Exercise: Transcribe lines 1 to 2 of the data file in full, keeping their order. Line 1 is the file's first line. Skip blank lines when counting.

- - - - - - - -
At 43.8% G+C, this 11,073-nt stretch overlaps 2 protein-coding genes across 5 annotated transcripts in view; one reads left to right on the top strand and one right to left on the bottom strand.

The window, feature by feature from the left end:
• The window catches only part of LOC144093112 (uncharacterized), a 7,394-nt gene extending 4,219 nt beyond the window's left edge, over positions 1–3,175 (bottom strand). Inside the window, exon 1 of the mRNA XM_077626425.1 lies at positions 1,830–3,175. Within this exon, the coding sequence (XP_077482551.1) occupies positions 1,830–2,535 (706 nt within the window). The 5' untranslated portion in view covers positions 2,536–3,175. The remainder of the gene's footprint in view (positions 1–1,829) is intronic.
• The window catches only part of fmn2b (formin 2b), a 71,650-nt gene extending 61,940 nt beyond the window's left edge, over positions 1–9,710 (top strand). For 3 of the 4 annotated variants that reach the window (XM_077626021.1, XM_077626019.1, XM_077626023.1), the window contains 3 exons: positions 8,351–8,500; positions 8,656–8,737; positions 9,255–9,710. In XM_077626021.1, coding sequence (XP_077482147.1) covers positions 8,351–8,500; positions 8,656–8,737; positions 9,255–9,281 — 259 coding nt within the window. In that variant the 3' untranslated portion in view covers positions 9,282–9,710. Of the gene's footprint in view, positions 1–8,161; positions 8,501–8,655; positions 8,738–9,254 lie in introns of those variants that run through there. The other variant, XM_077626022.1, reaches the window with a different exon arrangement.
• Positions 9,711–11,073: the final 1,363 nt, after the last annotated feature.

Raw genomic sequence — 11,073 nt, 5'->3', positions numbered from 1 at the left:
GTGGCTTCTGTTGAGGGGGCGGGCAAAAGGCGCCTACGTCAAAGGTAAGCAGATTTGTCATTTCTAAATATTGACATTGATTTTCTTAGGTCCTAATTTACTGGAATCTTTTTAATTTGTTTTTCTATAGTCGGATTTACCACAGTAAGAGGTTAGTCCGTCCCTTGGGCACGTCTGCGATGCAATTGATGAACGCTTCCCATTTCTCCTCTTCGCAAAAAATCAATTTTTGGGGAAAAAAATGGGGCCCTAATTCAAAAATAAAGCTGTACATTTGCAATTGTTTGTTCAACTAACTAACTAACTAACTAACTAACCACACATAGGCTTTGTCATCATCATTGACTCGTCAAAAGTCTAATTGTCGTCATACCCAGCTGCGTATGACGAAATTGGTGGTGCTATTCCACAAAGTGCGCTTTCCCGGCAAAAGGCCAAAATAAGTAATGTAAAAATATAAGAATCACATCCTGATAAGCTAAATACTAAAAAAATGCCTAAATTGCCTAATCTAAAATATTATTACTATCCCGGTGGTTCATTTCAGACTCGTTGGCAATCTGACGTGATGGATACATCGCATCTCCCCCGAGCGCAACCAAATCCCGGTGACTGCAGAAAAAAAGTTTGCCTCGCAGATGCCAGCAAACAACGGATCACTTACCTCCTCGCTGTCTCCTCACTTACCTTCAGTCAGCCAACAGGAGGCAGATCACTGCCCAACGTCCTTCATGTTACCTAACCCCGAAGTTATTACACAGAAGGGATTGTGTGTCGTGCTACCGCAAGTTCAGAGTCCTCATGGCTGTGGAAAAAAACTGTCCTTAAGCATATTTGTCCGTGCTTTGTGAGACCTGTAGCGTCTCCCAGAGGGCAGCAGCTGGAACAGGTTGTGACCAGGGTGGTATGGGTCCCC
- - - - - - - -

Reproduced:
At 43.8% G+C, this 11,073-nt stretch overlaps 2 protein-coding genes across 5 annotated transcripts in view; one reads left to right on the top strand and one right to left on the bottom strand.

The window, feature by feature from the left end: